- The Washington Times - Thursday, February 14, 2002

Transportation companies or their employees are likely to be required to pay for new security identification cards planned by the federal government in the coming months, a top Transportation Department official said yesterday.
The "smart cards" are intended to restrict access to passenger boarding areas, loading docks, airport work sites and other secure areas.
"We're looking at all forms of transportation," said Adm. James W. Underwood, the department's director of intelligence and security. He mentioned as examples airlines, maritime shipping companies, railroads, pipelines and the trucking industry.
Transportation workers with criminal backgrounds could lose their jobs or be disqualified as applicants, he said.
Transportation Secretary Norman Y. Mineta will decide who pays for the cards after studies are completed on costs of the program, which would take at least another "30 to 60 days," Mr. Underwood said.
"We have identified costs in the range of $25 to $50 per person per card," he said.
The closest similar security identification cards are used by the Defense Department under a $200 million program, he said.
Mr. Underwood was the lead witness at a hearing yesterday of the House Coast Guard and maritime transportation subcommittee of the Committee on Transportation and Infrastructure.
Port officials said their primary concern about increased security is getting stuck with paying for another government program.
"Generally speaking, people in the port community would support heightened security," said Kate Philips, spokeswoman for the Port of Baltimore. "The concern is an unfunded mandate."
In recent months, the Port of Baltimore has put more effort into restricting access to docks and checking the cargo on ships before they reach the port.
"Prior to September 11, ports focused primarily on preventing theft and accidents," Miss Philips said. "September 11 has put terrorism on our agenda."
The Transportation Department would require the electronic security card for workers in all transportation systems, whether air, land or sea. It would be encoded with a biometric description of the workers to prevent forgery or fraud. Biometrics refers to using a unique part of the anatomy to identify a person, such as a fingerprint.
The card for transportation workers is a first step toward a "trusted traveler" card for airline passengers. Cardholders could bypass elaborate searches at airport checkpoints to help speed up passage through lines.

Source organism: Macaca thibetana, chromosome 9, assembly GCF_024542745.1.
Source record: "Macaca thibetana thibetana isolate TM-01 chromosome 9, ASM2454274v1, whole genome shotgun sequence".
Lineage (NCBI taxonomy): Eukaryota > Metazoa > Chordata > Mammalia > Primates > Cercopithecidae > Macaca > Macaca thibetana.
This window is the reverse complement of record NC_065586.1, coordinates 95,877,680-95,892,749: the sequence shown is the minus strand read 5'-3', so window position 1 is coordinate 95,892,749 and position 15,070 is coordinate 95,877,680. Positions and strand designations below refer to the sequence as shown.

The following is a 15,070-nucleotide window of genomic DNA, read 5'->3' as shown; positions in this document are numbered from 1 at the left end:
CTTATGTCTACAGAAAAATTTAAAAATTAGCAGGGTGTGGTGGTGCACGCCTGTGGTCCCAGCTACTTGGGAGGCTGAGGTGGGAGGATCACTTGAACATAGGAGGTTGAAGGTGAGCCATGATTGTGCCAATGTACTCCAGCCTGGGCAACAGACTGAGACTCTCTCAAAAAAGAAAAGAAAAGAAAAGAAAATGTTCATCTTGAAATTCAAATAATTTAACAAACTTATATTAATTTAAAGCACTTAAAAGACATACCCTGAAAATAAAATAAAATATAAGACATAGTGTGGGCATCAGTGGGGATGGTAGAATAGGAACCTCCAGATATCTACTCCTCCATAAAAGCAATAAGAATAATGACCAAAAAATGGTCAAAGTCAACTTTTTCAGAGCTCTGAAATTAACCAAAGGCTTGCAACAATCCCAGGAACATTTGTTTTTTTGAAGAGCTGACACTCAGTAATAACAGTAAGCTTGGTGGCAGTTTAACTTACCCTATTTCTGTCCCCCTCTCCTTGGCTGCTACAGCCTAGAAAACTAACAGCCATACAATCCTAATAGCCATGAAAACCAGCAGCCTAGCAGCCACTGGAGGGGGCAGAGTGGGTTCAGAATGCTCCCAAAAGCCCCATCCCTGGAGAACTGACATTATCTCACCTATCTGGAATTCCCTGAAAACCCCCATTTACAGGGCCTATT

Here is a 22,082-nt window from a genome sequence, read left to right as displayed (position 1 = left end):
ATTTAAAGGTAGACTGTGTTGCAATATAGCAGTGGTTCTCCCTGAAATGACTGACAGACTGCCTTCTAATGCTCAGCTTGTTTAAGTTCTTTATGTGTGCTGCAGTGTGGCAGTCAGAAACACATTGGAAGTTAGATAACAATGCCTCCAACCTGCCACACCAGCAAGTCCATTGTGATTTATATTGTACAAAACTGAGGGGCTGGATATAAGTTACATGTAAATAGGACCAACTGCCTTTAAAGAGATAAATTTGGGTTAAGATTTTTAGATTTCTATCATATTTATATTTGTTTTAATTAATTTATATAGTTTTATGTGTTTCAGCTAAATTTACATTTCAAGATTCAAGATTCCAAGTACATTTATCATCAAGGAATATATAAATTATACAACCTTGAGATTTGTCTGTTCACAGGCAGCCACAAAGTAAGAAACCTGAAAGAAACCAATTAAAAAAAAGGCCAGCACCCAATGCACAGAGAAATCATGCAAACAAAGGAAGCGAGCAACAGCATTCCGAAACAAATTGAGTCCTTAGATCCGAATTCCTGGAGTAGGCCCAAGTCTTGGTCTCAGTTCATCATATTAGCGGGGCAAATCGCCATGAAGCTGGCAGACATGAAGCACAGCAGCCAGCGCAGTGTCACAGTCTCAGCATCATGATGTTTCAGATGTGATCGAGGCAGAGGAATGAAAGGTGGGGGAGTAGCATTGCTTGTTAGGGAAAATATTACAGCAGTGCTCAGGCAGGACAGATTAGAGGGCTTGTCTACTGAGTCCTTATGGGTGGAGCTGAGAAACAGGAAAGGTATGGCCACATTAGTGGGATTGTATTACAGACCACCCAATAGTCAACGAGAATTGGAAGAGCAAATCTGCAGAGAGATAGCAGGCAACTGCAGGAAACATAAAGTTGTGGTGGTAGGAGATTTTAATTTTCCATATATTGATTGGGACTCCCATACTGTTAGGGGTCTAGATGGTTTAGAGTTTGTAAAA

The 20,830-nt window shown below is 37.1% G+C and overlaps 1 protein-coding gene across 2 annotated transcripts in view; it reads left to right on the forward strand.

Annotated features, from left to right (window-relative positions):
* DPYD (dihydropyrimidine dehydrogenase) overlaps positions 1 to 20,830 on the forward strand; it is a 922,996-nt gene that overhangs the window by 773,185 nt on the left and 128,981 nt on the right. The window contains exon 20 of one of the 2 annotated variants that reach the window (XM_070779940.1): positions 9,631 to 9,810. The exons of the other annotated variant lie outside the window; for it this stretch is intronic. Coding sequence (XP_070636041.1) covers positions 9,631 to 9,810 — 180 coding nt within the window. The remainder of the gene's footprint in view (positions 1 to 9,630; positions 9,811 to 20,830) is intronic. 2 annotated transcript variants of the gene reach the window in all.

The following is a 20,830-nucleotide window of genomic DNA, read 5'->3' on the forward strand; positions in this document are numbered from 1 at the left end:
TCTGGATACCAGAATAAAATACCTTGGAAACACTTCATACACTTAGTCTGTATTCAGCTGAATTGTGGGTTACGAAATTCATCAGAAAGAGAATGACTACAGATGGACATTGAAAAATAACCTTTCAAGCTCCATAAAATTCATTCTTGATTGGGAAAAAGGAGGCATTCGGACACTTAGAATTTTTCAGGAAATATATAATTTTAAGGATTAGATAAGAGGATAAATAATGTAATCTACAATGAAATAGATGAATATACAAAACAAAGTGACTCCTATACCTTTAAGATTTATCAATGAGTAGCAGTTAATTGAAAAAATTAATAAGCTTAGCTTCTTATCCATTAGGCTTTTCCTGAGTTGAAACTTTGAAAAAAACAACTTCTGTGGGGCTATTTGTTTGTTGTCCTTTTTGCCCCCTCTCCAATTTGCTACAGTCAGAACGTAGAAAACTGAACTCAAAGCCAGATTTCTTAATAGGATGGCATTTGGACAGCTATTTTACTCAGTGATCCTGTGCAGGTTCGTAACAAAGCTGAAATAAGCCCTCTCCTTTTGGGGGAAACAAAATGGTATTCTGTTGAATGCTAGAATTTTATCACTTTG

So far, most transportation security has focused on airlines and on preventing a repeat of the September 11 attack. Witnesses at the congressional hearing yesterday said similar protections should be directed at the nation's ports.
The new Transportation Security Administration (TSA) will administer the program under the $4.8 billion budget proposed by the Bush administration this month.
The agency is in charge of coordinating all transportation security programs, including baggage screening at airports, high-tech monitoring of cargo in trucks, emergency responses to hazardous materials spills and identifying new strategies to stop terrorism and other criminal acts.
In the last months of 2001, Congress appropriated $1.25 billion for the TSA's startup costs. About half of next year's budget will be paid through new taxes and fees on airlines and their passengers.
The U.S. Coast Guard controls security at ports. The Bush administration wants to increase the Coast Guard budget by $1 billion, including $400 million for port security.
The Transportation Department also is considering a rule that would disqualify from employment transportation workers who have been imprisoned in the previous five years or have felony convictions within the last seven years. Some current employees could lose their jobs, Mr. Underwood conceded under questioning from the congressmen.
"Are we going to decimate our workforce at the ports and harbors because they did something foolish years before?" asked Rep. Rob Simmons, a Connecticut Republican.
Mr. Underwood said the disqualification rule was not intended to lead to layoffs, but merely to protect national security. He mentioned the risk of terrorism created by "a small group of individuals who have infiltrated the port."
Rep. Corrine Brown, a Florida Democrat, asked, "Let's say it's a bar fight, should they be eliminated?"
Mr. Underwood said only 25 felonies that represent the greatest security risk would disqualify workers.


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